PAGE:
Being hypocritical doesn’t mean you’re wrong

Posted by Cindi Ross Scoppe on May 5, 2014 

I just got this blast email in which the S.C. Democratic Party demonstrates, as political parties are wont to do, that it cares more about politics than policy:

SHOT: Last week, Nikki Haley rejected a proposed House compromise on ethics reform because: “‘There is nothing independent about legislators investigating other legislators,’ [her spokesman] Mayer said.” [AP, 5/1/14]

CHASER: That’s the exact process Haley used to get herself off after illegally lobbying for Lexington Medical Center while serving in the state House. It’s what she still points to today to defend her unethical behavior.

“The six-member House Ethics Committee had been meeting behind closed doors for more than a month, looking into a complaint alleging Haley lobbied for Lexington Medical Center, which was seeking state approval to build a heart center. Committee members said their inquiry determined state law is vague on what constitutes illegal lobbying vs. legal consulting, leaving room for interpretation on what is appropriate activity by lawmakers.” [The State, 5/3/2012]

“Rainey had accused Haley of illegally lobbying on behalf of Lexington Medical Center as it worked to gain state approval for an open-heart surgery center. He also alleged she exploited her House seat by soliciting donations from lobbyists and companies for the hospital’s foundation. Haley worked as a fundraiser for that foundation from 2008 to 2010, earning $110,000 a year. Committee members said that because Haley never worked for the hospital directly, she cannot be accused of lobbying for its heart center. (Disagreement remains on whether Haley’s work benefitted only the nonprofit foundation or the hospital, too. Haley was paid by the hospital, not the foundation, according to her disclosure forms.)” [The State, 5/3/2012]

There’s only one response to this latest stunning display of hypocrisy by Nikki Haley: Really?!?

Actually, I can think of a second — and much more appropriate — response: Absolutely. As in, the governor is absolutely right.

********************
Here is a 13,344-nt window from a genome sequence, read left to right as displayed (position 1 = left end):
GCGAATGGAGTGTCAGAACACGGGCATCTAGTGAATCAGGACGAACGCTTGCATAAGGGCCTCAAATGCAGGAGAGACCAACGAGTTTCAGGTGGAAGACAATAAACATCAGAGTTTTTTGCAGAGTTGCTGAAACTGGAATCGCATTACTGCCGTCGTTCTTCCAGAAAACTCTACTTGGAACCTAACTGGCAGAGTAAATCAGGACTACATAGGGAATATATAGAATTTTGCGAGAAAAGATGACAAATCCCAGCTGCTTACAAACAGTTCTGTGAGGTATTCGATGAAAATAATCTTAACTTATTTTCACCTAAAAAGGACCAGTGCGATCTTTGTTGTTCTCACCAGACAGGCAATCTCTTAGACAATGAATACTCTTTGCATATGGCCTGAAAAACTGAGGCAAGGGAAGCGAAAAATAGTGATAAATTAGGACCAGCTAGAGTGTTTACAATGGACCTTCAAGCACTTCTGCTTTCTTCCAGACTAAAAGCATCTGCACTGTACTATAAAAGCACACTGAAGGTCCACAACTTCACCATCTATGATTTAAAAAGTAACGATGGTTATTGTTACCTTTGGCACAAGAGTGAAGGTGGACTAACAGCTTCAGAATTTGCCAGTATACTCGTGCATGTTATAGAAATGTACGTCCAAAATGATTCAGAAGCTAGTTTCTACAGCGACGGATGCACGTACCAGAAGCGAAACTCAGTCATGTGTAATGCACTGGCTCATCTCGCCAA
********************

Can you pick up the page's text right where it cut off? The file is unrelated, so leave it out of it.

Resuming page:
On a small but important note, the party is wrong when it refers to then-Rep. Nikki Haley’s “illegal” lobbying activities. Her activities were clearly unethical. It is a huge stretch — and one I’ve never been convinced reaches its goal — to say what she did violated the law. That is a reflection of the weakness in our law.

If you assume that letting House members judge House members’ ethics is what kept Ms. Haley out of trouble, then yes, she’s hypocritical. And certainly she’s hypocritical on insisting that elected officials disclose the sort of financial information that she did not disclose as a House member. But that doesn’t make her wrong. Yes, it would be much more effective if she framed these issues more in terms of “I did all this bad stuff, and now I realize that I shouldn’t have, and I want to change the laws,” but the fact that she doesn’t do that does not change the fact that we need to change the law.

I understand the Democrats’ desire to keep reminding us of the governor’s ethical improprieties; I often feel the same compulsion. But unless the party supports unethical government, it really needs to stop shilling for ... unethical government.

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